Easy distributed locks for Python with a choice of backends.
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README.rst

Sherlock: Distributed Locks with a choice of backend

Sherlock is a library that provides easy-to-use distributed inter-process locks and also allows you to choose a backend of your choice for lock synchronization.

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Overview

When you are working with resources which are accessed by multiple services or distributed services, more than often you need some kind of locking mechanism to make it possible to access some resources at a time.

Distributed Locks or Mutexes can help you with this. Sherlock provides the exact same facility, with some extra goodies. It provides an easy-to-use API that resembles standard library's threading.Lock semantics.

Apart from this, Sherlock gives you the flexibility of using a backend of your choice for managing locks.

Sherlock also makes it simple for you to extend Sherlock to use backends that are not supported.

Features

  • API similar to standard library's threading.Lock.
  • Support for With statement, to cleanly acquire and release locks.
  • Backend agnostic: supports Redis, Memcached and Etcd as choice of backends.
  • Extendable: can be easily extended to work with any other of backend of choice by extending base lock class. Read extending.

Supported Backends and Client Libraries

Following client libraries are supported for every supported backend:

As of now, only the above mentioned libraries are supported. Although Sherlock takes custom client objects so that you can easily provide settings that you want to use for that backend store, but Sherlock also checks if the provided client object is an instance of the supported clients and accepts client objects which pass this check, even if the APIs are the same. Sherlock might get rid of this issue later, if need be and if there is a demand for that.

Installation

Installation is simple.

pip install sherlock

Note

Sherlock will install all the client libraries for all the supported backends.

Basic Usage

Sherlock is simple to use as at the API and semantics level, it tries to conform to standard library's threading.Lock APIs.

import sherlock
from sherlock import Lock

# Configure Sherlock's locks to use Redis as the backend,
# never expire locks and retry acquiring an acquired lock after an
# interval of 0.1 second.
sherlock.configure(backend=sherlock.backends.REDIS,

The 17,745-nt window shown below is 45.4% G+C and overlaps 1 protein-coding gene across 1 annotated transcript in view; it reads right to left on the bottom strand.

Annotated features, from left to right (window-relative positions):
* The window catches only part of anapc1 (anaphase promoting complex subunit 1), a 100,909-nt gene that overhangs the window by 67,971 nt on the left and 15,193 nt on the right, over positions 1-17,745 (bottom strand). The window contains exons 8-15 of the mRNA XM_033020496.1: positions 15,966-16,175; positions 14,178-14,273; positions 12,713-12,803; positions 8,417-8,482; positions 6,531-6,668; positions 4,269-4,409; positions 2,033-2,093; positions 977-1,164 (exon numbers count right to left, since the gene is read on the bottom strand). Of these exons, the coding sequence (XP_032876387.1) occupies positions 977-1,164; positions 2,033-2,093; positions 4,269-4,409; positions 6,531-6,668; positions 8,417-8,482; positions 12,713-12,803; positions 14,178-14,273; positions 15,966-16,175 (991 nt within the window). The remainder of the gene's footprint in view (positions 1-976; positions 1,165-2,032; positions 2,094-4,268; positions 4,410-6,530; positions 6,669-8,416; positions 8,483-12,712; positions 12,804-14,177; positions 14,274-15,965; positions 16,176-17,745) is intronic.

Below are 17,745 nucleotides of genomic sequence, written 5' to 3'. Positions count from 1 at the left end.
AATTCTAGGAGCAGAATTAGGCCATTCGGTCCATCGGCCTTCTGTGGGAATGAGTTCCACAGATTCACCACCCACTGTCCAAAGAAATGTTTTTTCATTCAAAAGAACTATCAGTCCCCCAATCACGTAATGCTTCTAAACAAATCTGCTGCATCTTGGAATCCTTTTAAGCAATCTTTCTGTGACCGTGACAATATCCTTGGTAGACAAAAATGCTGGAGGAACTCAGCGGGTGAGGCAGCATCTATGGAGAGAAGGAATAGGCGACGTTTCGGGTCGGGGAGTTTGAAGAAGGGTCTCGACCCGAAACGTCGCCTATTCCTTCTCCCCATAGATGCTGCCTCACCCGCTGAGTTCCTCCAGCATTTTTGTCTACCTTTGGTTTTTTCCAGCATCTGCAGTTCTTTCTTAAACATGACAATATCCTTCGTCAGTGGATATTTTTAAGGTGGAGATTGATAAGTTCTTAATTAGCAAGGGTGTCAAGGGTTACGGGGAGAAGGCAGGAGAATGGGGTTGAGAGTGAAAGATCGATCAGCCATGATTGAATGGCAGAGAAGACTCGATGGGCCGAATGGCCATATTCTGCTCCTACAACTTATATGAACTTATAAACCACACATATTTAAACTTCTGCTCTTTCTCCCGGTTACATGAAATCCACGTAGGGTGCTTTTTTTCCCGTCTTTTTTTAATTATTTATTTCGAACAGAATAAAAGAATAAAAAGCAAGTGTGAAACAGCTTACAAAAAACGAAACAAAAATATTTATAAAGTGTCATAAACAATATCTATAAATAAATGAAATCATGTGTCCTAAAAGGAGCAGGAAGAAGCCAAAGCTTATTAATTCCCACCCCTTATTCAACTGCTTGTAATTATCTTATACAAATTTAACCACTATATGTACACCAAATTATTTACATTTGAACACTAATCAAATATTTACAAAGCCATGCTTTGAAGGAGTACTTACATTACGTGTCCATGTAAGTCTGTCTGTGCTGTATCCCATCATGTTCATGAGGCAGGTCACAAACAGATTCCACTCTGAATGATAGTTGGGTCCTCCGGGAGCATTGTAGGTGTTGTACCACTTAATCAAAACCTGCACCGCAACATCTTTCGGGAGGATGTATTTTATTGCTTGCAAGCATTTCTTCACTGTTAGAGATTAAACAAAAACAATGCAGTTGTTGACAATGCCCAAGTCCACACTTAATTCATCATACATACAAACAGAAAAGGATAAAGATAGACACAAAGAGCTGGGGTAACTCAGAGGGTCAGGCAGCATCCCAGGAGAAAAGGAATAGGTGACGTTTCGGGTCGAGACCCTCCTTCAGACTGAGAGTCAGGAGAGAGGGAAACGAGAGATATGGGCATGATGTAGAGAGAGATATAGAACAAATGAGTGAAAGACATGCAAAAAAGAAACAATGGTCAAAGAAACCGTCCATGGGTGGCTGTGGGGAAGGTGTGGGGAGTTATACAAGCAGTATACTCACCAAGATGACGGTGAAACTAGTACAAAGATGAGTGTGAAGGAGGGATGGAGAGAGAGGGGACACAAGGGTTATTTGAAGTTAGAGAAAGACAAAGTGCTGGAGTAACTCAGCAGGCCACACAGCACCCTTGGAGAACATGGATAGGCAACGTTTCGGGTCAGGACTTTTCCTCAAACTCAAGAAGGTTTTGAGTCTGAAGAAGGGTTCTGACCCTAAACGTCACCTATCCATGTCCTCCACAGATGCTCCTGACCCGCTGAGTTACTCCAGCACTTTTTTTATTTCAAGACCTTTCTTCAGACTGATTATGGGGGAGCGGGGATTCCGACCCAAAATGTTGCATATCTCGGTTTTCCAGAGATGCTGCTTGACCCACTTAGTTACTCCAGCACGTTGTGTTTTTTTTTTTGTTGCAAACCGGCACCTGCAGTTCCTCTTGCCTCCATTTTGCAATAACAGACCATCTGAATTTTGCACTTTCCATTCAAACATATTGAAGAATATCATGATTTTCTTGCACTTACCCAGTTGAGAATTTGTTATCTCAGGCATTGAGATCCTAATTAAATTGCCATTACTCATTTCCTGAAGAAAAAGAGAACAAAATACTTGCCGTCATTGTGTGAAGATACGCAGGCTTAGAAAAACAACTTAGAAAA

expire=None,
                   retry_interval=0.1)

# Note: configuring sherlock to use a backend does not limit you
# another backend at the same time. You can import backend specific locks
# like RedisLock, MCLock and EtcdLock and use them just the same way you
# use a generic lock (see below). In fact, the generic Lock provided by
# sherlock is just a proxy that uses these specific locks under the hood.

# acquire a lock called my_lock
lock = Lock('my_lock')

# acquire a blocking lock
lock.acquire()

# check if the lock has been acquired or not
lock.locked() == True

# release the lock
lock.release()

Support for with statement

# using with statement
with Lock('my_lock'):
    # do something constructive with your locked resource here
    pass

Blocking and Non-blocking API

# acquire non-blocking lock
lock1 = Lock('my_lock')
lock2 = Lock('my_lock')

# successfully acquire lock1
lock1.acquire()

# try to acquire lock in a non-blocking way
lock2.acquire(False) == True # returns False

# try to acquire lock in a blocking way
lock2.acquire() # blocks until lock is acquired to timeout happens

Using two backends at the same time

Configuring Sherlock to use a backend does not limit you from using another backend at the same time. You can import backend specific locks like RedisLock, MCLock and EtcdLock and use them just the same way you use a generic lock (see below). In fact, the generic Lock provided by Sherlock is just a proxy that uses these specific locks under the hood.

import sherlock
from sherlock import Lock

# Configure Sherlock's locks to use Redis as the backend
sherlock.configure(backend=sherlock.backends.REDIS)

# Acquire a lock called my_lock, this lock uses Redis
lock = Lock('my_lock')

# Now acquire locks in Memcached
from sherlock import MCLock
mclock = MCLock('my_mc_lock')
mclock.acquire()

Tests

To run all the tests (including integration), you have to make sure that all the databases are running. Make sure all the services are running:

# memcached
memcached

# redis-server
redis-server

# etcd (etcd is probably not available as package, here is the simplest way
# to run it).
wget https://github.com/coreos/etcd/releases/download/<version>/etcd-<version>-<platform>.tar.gz
tar -zxvf etcd-<version>-<platform>.gz
./etcd-<version>-<platform>/etcd

Run tests like so:

python setup.py test

Documentation

Available here.

Roadmap

License

See LICENSE.

In short: This is an open-source project and exists for anyone to use it and/or modify it for personal use. Just be nice and attribute the credits wherever you can. :)

Questions?

You are encouraged to ask questions using issues as that helps everyone and myself when people with better know-how contribute to the discussion. However, if you wish to get in touch with me personally, then I can be contacted at kapoor.vaidik++github+sherlock@gmail.com.

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